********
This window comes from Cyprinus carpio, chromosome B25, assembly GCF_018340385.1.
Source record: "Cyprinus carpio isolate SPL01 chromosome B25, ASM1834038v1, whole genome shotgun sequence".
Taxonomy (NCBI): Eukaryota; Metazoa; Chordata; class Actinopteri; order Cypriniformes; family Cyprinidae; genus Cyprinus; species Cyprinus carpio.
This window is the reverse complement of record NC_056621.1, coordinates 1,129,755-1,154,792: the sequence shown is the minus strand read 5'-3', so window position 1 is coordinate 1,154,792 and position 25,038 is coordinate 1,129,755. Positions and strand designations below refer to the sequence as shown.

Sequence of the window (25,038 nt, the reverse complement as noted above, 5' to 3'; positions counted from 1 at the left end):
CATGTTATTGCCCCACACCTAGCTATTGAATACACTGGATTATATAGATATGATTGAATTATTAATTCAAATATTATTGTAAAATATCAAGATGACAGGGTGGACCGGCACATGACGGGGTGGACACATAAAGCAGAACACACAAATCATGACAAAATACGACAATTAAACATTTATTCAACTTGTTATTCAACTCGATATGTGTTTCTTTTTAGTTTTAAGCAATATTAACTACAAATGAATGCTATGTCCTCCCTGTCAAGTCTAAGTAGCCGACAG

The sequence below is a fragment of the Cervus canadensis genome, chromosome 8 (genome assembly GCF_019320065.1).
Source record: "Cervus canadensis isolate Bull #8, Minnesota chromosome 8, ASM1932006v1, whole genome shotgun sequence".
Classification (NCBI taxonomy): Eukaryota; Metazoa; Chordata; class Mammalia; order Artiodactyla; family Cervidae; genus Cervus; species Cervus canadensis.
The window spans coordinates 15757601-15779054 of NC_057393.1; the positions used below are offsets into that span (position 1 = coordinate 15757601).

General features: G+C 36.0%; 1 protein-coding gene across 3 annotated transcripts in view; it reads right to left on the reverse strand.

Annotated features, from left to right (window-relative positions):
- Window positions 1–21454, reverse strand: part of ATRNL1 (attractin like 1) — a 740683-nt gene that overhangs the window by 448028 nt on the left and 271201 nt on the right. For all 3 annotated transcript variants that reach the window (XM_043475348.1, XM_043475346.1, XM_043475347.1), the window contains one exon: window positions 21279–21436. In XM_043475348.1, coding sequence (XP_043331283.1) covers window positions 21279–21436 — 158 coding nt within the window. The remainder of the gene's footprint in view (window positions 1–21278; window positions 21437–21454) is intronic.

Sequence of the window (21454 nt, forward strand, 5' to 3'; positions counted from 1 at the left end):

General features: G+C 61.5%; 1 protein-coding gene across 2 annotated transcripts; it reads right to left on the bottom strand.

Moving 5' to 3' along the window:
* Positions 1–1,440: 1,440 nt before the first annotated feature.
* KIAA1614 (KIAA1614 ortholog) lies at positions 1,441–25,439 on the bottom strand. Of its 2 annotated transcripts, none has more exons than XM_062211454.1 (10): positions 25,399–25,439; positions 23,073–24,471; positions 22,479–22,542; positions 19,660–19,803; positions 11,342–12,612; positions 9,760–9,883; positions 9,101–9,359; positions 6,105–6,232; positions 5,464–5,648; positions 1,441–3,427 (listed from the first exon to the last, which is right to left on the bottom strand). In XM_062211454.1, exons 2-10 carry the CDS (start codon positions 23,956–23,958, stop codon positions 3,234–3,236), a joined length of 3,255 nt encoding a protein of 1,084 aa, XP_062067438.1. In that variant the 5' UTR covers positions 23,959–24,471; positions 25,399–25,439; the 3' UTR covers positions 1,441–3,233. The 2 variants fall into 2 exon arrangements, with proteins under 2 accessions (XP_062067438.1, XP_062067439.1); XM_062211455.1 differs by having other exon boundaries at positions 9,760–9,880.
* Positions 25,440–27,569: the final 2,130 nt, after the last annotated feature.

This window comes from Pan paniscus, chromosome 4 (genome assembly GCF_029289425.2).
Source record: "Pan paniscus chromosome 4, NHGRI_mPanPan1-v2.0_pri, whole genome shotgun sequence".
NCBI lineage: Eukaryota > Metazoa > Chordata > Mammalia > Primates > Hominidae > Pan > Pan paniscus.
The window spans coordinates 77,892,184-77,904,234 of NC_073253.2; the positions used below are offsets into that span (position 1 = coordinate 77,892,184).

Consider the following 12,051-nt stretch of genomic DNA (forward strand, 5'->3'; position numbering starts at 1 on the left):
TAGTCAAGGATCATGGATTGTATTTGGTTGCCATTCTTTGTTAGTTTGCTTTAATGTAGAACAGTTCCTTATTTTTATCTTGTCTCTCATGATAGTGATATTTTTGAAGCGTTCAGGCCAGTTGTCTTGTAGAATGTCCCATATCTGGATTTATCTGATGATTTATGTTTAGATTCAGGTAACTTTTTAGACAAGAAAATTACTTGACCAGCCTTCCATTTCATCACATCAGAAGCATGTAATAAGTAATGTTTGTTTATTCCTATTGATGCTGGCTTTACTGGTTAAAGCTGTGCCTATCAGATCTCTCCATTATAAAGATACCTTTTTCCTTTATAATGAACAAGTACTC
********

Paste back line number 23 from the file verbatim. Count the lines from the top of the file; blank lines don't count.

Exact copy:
The window spans coordinates 77,892,184-77,904,234 of NC_073253.2; the positions used below are offsets into that span (position 1 = coordinate 77,892,184).